You shouldn’t force your knowledge workers to keep everything they’ve learned about your organization in their heads or on papers scattered around their desks. Keeping their knowledge confined isn’t just ineffective—it sets a dangerous precedent for generating inaccurate insights about your organization, its processes, its customers, and more. Once misinterpretations are created, they travel from data silos, get miscommunicated via the lack of consistent data language, and start gnawing away at your foundation.
When organizations empower their people with a genuinely collaborative knowledge graph, the time-savings benefits are enormous. One financial consultancy, which helps its clients predict and navigate the complex global network of sanctions from the U.S. Treasury, turned a project that would have taken weeks of open-source intelligence gathering into hours of collaborative effort.
But when knowledge workers collaborate on a knowledge graph, the benefits don’t stop with getting work done faster.
Easier insights for non-technical employees
With a knowledge graph, data is represented simply, as people, places, things, and the relationships between each. Not ten competing lexicons from each of your business units or complex database schemas that knowledge workers can only understand with a few years’ worth of practical experience in writing SQL queries.
Investigation into unique insights becomes more accessible with simple data and underlying structures, opening it up to knowledge workers across your organization—especially those who might have shied away from technical work before.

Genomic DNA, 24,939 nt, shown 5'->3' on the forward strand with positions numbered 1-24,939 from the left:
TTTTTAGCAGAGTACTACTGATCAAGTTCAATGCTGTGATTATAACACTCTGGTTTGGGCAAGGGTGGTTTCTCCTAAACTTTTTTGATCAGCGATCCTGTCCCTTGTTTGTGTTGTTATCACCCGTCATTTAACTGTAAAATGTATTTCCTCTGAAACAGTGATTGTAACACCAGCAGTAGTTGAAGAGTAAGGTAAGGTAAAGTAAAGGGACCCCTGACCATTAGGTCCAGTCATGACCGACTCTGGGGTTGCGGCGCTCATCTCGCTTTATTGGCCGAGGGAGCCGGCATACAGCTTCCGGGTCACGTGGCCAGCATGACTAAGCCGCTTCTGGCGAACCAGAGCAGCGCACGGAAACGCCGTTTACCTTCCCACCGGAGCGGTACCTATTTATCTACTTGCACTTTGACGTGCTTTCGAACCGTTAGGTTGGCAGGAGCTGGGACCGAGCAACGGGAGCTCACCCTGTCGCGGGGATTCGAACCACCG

And a suite of tools for controlling, managing, and collaborating across a knowledge graph, like GraphGrid, comes with an intuitive search for full-text articles and unstructured data. That alone helps unlock unexpected truths across a sprawling corpus of online articles, social media interactions, customer interactions, or other forms your data might take. Graph data is also easily visualized to show the type and strength of relationships between nodes, unlocking new investigatory avenues for your entire organization.
Smoother and faster developer experience
Every organization faces a degree of lag (at best) and whiplash (at worst) in the repetitive cycle between identifying the need for new data, reports, or visualizations and fighting with technical staff over the bandwidth required to finalize the implementation.
And one of the main ways these cycles spiral into their worst qualities is inconsistency in the language used around data. By helping implement and validate a common language, knowledge graphs are “whiteboard-friendly.” They allow discrete teams to coordinate in the same room or over Zoom calls to collaboratively discuss needs and scope development projects.